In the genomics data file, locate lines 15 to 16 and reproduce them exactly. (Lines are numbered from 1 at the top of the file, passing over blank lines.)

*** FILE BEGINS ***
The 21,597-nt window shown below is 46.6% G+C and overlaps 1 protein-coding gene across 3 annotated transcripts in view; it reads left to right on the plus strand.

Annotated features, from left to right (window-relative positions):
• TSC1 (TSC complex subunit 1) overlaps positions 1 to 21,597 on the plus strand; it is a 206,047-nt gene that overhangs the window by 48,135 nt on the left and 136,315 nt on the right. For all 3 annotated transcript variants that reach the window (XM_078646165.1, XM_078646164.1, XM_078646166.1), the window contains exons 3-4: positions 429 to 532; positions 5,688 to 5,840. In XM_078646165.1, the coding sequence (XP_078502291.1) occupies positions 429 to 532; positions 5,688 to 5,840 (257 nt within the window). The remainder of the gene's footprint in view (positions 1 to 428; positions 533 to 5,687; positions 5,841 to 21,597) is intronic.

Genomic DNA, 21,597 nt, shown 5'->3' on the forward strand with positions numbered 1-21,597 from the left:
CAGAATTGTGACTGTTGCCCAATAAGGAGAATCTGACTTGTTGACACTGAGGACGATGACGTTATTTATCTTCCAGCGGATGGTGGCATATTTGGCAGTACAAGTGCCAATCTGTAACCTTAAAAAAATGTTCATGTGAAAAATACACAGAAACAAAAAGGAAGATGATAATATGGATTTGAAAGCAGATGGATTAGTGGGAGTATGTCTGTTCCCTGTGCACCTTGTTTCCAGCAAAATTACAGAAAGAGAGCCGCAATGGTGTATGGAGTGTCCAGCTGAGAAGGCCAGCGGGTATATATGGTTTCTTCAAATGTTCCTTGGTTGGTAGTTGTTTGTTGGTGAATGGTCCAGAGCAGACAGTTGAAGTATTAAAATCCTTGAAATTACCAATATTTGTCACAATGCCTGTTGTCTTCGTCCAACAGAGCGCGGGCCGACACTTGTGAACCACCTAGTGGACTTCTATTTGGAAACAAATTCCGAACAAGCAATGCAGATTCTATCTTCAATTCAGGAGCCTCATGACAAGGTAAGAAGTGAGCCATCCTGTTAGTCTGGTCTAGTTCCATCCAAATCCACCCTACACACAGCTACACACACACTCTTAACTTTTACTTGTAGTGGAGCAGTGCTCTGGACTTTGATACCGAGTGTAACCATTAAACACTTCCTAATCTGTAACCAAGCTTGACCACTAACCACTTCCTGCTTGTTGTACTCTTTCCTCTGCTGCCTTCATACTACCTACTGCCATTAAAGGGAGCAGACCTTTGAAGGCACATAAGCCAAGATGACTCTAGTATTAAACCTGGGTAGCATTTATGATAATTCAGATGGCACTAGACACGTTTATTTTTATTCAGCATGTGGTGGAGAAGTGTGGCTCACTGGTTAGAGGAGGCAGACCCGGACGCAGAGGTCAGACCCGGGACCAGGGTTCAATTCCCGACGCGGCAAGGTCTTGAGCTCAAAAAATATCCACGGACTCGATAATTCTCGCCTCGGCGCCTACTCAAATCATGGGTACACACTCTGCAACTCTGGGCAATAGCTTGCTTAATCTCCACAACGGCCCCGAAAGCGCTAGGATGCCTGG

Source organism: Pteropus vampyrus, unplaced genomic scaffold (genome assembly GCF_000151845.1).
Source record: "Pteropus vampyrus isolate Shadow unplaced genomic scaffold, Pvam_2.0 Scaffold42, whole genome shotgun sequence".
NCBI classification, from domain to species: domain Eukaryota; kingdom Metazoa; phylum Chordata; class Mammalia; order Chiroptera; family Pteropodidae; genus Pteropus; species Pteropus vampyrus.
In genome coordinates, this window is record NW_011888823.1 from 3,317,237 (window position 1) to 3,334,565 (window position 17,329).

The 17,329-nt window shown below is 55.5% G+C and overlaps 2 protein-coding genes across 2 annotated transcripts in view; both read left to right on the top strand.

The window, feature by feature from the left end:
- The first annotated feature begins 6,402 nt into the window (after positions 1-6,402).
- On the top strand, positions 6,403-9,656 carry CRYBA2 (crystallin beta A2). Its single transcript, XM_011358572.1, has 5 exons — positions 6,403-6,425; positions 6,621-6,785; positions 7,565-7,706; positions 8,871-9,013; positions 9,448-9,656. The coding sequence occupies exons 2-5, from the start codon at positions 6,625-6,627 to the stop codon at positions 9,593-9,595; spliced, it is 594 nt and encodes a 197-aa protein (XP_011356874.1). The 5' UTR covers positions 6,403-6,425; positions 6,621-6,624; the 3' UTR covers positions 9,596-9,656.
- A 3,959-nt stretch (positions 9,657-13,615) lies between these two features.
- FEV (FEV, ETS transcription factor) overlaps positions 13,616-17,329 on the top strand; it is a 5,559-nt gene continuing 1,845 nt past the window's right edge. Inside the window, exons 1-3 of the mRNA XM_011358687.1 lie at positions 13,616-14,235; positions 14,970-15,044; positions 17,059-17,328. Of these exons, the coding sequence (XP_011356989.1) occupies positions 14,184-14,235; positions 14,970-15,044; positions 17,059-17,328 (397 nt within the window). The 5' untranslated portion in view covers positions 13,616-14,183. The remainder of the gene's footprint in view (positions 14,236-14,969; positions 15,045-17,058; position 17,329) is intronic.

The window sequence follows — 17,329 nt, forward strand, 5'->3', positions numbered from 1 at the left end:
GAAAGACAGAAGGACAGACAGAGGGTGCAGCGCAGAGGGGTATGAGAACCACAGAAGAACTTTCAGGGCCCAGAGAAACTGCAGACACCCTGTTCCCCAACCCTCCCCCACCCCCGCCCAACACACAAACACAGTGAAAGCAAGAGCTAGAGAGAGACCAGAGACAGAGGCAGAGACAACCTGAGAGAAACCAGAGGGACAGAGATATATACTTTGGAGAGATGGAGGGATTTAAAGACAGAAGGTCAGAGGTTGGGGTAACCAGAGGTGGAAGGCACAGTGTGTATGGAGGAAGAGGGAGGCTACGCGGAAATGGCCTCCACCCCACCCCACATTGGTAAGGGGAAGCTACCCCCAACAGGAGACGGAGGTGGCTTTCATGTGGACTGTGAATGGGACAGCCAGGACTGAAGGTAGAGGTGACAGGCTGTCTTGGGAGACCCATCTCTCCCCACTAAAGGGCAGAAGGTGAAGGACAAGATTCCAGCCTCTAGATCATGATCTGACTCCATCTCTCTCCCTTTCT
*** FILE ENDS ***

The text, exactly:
- FEV (FEV, ETS transcription factor) overlaps positions 13,616-17,329 on the top strand; it is a 5,559-nt gene continuing 1,845 nt past the window's right edge. Inside the window, exons 1-3 of the mRNA XM_011358687.1 lie at positions 13,616-14,235; positions 14,970-15,044; positions 17,059-17,328. Of these exons, the coding sequence (XP_011356989.1) occupies positions 14,184-14,235; positions 14,970-15,044; positions 17,059-17,328 (397 nt within the window). The 5' untranslated portion in view covers positions 13,616-14,183. The remainder of the gene's footprint in view (positions 14,236-14,969; positions 15,045-17,058; position 17,329) is intronic.

The window sequence follows — 17,329 nt, forward strand, 5'->3', positions numbered from 1 at the left end: